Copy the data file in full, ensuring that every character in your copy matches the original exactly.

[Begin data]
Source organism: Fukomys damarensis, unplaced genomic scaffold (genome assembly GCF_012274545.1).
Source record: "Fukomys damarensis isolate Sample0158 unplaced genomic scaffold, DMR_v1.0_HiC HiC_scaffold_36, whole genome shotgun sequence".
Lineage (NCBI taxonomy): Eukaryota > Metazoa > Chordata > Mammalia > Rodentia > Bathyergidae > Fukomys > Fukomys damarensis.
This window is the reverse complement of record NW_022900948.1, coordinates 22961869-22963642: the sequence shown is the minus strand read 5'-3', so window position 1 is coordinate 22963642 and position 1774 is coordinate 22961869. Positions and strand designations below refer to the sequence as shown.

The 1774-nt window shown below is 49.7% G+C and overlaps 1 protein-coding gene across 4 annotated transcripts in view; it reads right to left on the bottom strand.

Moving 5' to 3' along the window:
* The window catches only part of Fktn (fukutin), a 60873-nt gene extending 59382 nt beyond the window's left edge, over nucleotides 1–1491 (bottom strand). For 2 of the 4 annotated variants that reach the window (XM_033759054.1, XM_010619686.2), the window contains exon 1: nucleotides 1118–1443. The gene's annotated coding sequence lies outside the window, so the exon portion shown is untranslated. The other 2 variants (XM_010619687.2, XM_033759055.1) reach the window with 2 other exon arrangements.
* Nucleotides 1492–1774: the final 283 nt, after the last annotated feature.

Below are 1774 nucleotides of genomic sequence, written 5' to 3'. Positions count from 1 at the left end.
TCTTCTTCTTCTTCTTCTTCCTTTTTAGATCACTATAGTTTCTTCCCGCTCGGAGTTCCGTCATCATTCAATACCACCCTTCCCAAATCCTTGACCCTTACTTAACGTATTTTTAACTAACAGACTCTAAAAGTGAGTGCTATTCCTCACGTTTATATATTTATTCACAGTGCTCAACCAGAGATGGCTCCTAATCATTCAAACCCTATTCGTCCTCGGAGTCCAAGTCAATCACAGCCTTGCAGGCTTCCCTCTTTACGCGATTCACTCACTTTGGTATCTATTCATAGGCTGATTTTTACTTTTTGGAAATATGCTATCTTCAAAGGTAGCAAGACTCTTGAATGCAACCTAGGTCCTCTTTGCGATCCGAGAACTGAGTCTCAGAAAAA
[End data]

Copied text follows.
Source organism: Fukomys damarensis, unplaced genomic scaffold (genome assembly GCF_012274545.1).
Source record: "Fukomys damarensis isolate Sample0158 unplaced genomic scaffold, DMR_v1.0_HiC HiC_scaffold_36, whole genome shotgun sequence".
Lineage (NCBI taxonomy): Eukaryota > Metazoa > Chordata > Mammalia > Rodentia > Bathyergidae > Fukomys > Fukomys damarensis.
This window is the reverse complement of record NW_022900948.1, coordinates 22961869-22963642: the sequence shown is the minus strand read 5'-3', so window position 1 is coordinate 22963642 and position 1774 is coordinate 22961869. Positions and strand designations below refer to the sequence as shown.

The 1774-nt window shown below is 49.7% G+C and overlaps 1 protein-coding gene across 4 annotated transcripts in view; it reads right to left on the bottom strand.

Moving 5' to 3' along the window:
* The window catches only part of Fktn (fukutin), a 60873-nt gene extending 59382 nt beyond the window's left edge, over nucleotides 1–1491 (bottom strand). For 2 of the 4 annotated variants that reach the window (XM_033759054.1, XM_010619686.2), the window contains exon 1: nucleotides 1118–1443. The gene's annotated coding sequence lies outside the window, so the exon portion shown is untranslated. The other 2 variants (XM_010619687.2, XM_033759055.1) reach the window with 2 other exon arrangements.
* Nucleotides 1492–1774: the final 283 nt, after the last annotated feature.

Below are 1774 nucleotides of genomic sequence, written 5' to 3'. Positions count from 1 at the left end.
TCTTCTTCTTCTTCTTCTTCCTTTTTAGATCACTATAGTTTCTTCCCGCTCGGAGTTCCGTCATCATTCAATACCACCCTTCCCAAATCCTTGACCCTTACTTAACGTATTTTTAACTAACAGACTCTAAAAGTGAGTGCTATTCCTCACGTTTATATATTTATTCACAGTGCTCAACCAGAGATGGCTCCTAATCATTCAAACCCTATTCGTCCTCGGAGTCCAAGTCAATCACAGCCTTGCAGGCTTCCCTCTTTACGCGATTCACTCACTTTGGTATCTATTCATAGGCTGATTTTTACTTTTTGGAAATATGCTATCTTCAAAGGTAGCAAGACTCTTGAATGCAACCTAGGTCCTCTTTGCGATCCGAGAACTGAGTCTCAGAAAAA